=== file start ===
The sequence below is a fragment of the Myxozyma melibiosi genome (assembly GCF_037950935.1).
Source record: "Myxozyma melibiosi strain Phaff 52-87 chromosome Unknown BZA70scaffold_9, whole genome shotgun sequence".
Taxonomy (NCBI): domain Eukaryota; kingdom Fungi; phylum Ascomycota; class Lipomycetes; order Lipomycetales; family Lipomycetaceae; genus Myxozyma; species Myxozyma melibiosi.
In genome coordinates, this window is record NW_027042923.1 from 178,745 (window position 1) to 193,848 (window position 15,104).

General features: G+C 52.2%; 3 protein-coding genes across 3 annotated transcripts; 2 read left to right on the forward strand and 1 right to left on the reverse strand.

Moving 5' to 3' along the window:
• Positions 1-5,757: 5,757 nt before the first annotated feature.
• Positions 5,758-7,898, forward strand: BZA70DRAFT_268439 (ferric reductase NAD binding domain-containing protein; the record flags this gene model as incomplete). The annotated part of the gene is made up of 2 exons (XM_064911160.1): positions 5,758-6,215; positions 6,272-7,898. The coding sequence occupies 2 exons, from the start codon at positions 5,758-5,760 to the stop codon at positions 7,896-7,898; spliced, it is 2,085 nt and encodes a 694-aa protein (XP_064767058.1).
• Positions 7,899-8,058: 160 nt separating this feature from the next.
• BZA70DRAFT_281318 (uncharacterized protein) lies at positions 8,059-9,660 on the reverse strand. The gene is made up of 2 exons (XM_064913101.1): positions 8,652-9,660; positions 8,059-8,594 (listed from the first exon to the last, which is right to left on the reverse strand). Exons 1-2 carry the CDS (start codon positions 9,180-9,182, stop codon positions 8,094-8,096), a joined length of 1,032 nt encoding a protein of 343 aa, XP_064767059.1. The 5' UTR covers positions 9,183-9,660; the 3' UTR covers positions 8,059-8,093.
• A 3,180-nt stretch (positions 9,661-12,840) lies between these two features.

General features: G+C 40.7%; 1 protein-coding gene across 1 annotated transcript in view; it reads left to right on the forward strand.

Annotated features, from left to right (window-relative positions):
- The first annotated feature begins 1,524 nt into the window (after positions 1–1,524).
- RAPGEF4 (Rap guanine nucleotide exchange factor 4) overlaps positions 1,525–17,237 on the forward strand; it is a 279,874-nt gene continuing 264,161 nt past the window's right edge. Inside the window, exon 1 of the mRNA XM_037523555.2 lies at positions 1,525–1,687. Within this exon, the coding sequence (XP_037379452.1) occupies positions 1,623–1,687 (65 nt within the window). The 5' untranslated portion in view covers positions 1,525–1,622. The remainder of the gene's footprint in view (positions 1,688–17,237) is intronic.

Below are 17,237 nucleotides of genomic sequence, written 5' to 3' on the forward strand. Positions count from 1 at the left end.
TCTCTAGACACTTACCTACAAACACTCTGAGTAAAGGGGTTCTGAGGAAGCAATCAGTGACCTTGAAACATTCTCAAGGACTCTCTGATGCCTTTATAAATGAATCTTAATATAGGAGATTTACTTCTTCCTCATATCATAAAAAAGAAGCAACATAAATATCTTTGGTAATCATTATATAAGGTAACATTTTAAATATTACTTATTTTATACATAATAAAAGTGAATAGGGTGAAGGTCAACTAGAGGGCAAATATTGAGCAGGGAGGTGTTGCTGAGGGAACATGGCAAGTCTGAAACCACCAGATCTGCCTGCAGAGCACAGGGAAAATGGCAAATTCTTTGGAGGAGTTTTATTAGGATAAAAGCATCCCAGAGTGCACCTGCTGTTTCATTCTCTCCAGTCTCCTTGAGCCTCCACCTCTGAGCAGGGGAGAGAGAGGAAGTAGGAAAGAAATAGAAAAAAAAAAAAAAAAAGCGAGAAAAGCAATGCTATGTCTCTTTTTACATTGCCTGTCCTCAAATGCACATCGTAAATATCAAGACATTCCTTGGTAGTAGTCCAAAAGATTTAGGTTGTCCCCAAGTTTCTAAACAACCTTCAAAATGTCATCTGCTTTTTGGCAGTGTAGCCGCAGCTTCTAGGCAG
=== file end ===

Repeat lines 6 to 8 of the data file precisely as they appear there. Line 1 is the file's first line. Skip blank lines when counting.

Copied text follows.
Moving 5' to 3' along the window:
• Positions 1-5,757: 5,757 nt before the first annotated feature.
• Positions 5,758-7,898, forward strand: BZA70DRAFT_268439 (ferric reductase NAD binding domain-containing protein; the record flags this gene model as incomplete). The annotated part of the gene is made up of 2 exons (XM_064911160.1): positions 5,758-6,215; positions 6,272-7,898. The coding sequence occupies 2 exons, from the start codon at positions 5,758-5,760 to the stop codon at positions 7,896-7,898; spliced, it is 2,085 nt and encodes a 694-aa protein (XP_064767058.1).